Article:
UN Women, supported by the United Nations Population Fund (UNFPA), published a study in July 2014 entitled ‘Sex Ratios and Gender Biased Sex Selection: History, Debates and Future Directions’. This study aims to provide a more holistic understanding of gender-biased sex selection and to help organisations and people working on the problem to identify major ways forward.
The study maps existing evidence on gender biased sex selection in the Indian context, weaving in significant social debates and policy developments. It offers practical suggestions to advance research and understanding on the subject by focusing on areas such as family and household, education, labour and employment, and on institutions that directly or indirectly aid or fight the practice of sex selection.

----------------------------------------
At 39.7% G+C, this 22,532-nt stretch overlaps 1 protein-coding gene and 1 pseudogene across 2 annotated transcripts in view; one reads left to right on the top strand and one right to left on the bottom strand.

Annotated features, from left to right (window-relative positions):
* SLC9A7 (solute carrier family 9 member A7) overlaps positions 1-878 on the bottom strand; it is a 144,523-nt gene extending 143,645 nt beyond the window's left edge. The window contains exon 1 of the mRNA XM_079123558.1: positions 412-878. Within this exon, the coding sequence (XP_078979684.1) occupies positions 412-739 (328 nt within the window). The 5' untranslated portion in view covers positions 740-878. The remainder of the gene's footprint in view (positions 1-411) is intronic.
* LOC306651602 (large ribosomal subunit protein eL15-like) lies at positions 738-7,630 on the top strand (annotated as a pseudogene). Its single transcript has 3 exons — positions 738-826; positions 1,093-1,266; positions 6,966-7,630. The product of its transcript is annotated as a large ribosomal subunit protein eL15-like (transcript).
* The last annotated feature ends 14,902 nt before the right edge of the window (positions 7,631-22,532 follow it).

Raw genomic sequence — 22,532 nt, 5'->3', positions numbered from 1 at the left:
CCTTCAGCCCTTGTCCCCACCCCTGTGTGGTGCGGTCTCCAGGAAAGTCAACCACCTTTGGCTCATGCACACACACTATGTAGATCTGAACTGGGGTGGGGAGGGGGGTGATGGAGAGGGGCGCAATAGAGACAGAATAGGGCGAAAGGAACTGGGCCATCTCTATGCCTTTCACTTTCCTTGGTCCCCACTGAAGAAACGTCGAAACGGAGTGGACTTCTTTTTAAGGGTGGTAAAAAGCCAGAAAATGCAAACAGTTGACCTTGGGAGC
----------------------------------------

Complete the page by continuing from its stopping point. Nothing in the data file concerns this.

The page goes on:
The report also provides a brief overview of the sociological and ethnographic areas of study, including the role of civil society and the state, and changing familial patterns. Unequal inheritance rights, dowry, unequal socio-religious status, unpaid work, unequal pay, lack of economic opportunities for women, focus on male lineage, a culture of honour that places a greater burden of safety and protection on the parents of girls - all areas that contribute to building a society that favours sons and men, and neglects daughters and women.